• A personal note on IGBP and the social sciences

    Humans are an integral component of the Earth system as conceptualised by IGBP. João Morais recalls key milestones in IGBP’s engagement with the social sciences and offers some words of advice for Future Earth.
  • IGBP and Earth observation:
    a co-evolution

    The iconic images of Earth beamed back by the earliest spacecraft helped to galvanise interest in our planet’s environment. The subsequent evolution and development of satellites for Earth observation has been intricately linked with that of IGBP and other global-change research programmes, write Jack Kaye and Cat Downy .

The Joint Global Ocean Flux Study

JGOFS was launched in 1989 as a Core Project of IGBP to address the question: How do ocean biological processes influence and respond to climate change?

Background for JGOFS Science

In the early eighties, marine geochemists and biologists were concerned that a physical transport model with only an upper boundary condition would be inadequate to determine the role of the ocean in the atmospheric carbon dioxide budget and hence, the prediction of climate change in response to the atmospheric build-up of greenhouse gases would not be possible. Because the oceans contain about 50 times as much CO2 as the atmosphere, small changes in the ocean carbon cycle can have large atmospheric consequences. Both physico-chemical and biological processes influence the exchange of CO2 between the ocean and the atmosphere, with biological feedbacks, in particular, having the potential to amplify the chemical and physical effects. JGOFS was co-sponsored by SCOR

JGOFS Objectives

  • To determine and understand on a global scale the processes controlling the time-varying fluxes of carbon and associated biogenic elements in the ocean, and to evaluate the related exchanges with the atmosphere, sea floor and continental boundaries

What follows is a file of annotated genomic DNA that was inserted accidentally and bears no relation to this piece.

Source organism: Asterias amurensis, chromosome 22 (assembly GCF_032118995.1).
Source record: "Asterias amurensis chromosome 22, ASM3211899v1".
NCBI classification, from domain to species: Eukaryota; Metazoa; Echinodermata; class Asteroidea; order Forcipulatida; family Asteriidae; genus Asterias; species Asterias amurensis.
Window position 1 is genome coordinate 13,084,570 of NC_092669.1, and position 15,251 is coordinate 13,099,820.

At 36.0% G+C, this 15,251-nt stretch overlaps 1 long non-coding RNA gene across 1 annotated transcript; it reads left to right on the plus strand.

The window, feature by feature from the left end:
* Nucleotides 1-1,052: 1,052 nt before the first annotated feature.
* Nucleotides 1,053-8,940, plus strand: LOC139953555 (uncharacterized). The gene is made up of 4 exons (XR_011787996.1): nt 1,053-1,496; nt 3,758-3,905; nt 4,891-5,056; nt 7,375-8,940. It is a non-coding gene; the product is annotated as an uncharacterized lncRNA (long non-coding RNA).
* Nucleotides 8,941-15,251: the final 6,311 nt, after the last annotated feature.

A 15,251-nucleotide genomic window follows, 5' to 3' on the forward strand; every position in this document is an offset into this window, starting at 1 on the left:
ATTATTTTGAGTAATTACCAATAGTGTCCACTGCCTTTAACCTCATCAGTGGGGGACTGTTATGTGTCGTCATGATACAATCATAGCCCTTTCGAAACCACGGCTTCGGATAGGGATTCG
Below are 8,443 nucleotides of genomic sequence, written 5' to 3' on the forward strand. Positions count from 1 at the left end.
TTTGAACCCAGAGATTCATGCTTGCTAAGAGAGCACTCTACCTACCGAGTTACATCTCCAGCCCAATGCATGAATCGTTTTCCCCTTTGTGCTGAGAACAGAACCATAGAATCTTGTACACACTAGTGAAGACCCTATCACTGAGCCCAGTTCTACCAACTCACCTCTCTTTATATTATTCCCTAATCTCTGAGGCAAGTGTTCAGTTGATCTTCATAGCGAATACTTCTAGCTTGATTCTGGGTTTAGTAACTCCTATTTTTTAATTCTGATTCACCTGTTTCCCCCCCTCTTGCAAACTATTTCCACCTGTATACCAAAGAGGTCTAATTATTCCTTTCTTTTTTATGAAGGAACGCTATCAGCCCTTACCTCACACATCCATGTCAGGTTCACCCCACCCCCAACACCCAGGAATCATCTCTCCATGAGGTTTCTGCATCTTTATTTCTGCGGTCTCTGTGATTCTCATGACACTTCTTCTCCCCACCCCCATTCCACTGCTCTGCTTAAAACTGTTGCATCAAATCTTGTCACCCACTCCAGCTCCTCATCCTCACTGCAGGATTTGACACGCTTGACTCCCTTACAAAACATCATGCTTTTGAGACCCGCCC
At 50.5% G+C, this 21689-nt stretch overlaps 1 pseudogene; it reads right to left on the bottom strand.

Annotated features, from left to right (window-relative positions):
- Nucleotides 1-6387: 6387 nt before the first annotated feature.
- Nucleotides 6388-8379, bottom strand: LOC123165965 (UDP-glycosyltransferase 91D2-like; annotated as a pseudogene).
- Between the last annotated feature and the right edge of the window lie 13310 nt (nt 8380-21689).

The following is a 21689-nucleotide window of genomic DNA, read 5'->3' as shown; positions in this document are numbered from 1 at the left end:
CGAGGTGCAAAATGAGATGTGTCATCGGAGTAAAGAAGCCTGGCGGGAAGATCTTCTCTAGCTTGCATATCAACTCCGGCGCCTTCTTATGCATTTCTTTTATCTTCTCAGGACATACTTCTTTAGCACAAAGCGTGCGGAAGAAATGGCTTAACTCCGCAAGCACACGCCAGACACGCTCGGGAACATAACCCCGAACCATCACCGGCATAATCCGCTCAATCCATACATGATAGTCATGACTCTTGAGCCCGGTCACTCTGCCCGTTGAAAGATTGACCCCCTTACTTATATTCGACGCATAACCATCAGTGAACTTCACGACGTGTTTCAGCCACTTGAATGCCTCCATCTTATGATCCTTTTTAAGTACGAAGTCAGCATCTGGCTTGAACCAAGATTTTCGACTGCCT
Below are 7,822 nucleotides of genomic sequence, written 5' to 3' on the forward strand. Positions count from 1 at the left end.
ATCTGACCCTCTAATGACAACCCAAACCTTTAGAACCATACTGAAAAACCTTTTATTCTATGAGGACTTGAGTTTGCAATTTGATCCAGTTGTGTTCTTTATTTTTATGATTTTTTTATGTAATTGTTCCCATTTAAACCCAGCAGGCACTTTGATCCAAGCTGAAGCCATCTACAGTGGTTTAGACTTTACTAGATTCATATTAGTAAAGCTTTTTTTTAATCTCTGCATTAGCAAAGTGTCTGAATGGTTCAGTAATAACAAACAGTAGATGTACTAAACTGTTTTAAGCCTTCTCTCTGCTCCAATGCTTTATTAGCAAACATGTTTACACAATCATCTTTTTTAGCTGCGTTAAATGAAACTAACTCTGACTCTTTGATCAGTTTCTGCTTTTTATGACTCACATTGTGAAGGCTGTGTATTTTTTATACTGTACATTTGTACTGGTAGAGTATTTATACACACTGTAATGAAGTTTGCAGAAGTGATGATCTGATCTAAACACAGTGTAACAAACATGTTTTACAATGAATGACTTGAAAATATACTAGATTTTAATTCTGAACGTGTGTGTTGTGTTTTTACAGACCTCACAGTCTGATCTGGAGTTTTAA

• To develop a capacity to predict on a global scale the response to anthropogenic perturbations, in particular those related to climate change.

JGOFS improved our knowledge of the processes that control carbon exchanges between the various interfaces as well as the sensitivity of these fluxes to climate change. JGOFS was completed in 2003, the year in which it held its final Open Science Conference in Washington D.C.

The JGOFS International Project Office (IPO) was first hosted by the Institut für Meereskunde, Universität Kiel, Germany (1993-1995) and later by the University of Bergen, Norway (1996-2003) with kind support from the Research Council of Norway, the University of Bergen and the Meltzer Foundation.

JGOFS Legacy

The role of the Ocean Carbon Cycle in Global Change. Fasham, Michael J.R. (Ed.) Springer Verlag, Heidelberg, Germany, 2003, 297 pp. (A synthesis of JGOFS science).

The Changing Ocean Carbon Cycle: A midterm synthesis of the Joint Global Ocean Flux Study. Hanson, R.B., Ducklow, H.W. and Field, J.G. (eds). IGBP Book Series No. 5. Cambridge University Press, UK, 2000, 520 pp.

Ocean Biogeochemistry and global change, 2001. IGBP Science no. 2 (A popular summary of JGOFS main achievements).

For further information about the JGOFS project, and electronic material produced by JGOFS, contact the IGBP Secretariat.
JGOFS website (last updated December 2003)

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IGBP closed at the end of 2015. This website is no longer updated.

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